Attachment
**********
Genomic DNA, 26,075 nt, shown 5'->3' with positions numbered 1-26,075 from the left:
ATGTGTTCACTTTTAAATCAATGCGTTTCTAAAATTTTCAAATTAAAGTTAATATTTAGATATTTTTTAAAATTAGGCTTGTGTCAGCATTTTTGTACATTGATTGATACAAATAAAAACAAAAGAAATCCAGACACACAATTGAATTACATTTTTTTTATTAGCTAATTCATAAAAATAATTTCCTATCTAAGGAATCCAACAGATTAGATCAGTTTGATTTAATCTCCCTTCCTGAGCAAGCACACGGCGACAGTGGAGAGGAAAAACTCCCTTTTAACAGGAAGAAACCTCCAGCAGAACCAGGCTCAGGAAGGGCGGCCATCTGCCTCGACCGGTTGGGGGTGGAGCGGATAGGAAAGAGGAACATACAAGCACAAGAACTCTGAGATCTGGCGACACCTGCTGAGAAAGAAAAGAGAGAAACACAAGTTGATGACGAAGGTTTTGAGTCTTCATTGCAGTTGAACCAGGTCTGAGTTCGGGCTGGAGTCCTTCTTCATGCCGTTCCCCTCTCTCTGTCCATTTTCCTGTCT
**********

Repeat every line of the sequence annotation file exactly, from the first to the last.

Genomic DNA, 26,075 nt, shown 5'->3' with positions numbered 1-26,075 from the left:
ATGTGTTCACTTTTAAATCAATGCGTTTCTAAAATTTTCAAATTAAAGTTAATATTTAGATATTTTTTAAAATTAGGCTTGTGTCAGCATTTTTGTACATTGATTGATACAAATAAAAACAAAAGAAATCCAGACACACAATTGAATTACATTTTTTTTATTAGCTAATTCATAAAAATAATTTCCTATCTAAGGAATCCAACAGATTAGATCAGTTTGATTTAATCTCCCTTCCTGAGCAAGCACACGGCGACAGTGGAGAGGAAAAACTCCCTTTTAACAGGAAGAAACCTCCAGCAGAACCAGGCTCAGGAAGGGCGGCCATCTGCCTCGACCGGTTGGGGGTGGAGCGGATAGGAAAGAGGAACATACAAGCACAAGAACTCTGAGATCTGGCGACACCTGCTGAGAAAGAAAAGAGAGAAACACAAGTTGATGACGAAGGTTTTGAGTCTTCATTGCAGTTGAACCAGGTCTGAGTTCGGGCTGGAGTCCTTCTTCATGCCGTTCCCCTCTCTCTGTCCATTTTCCTGTCT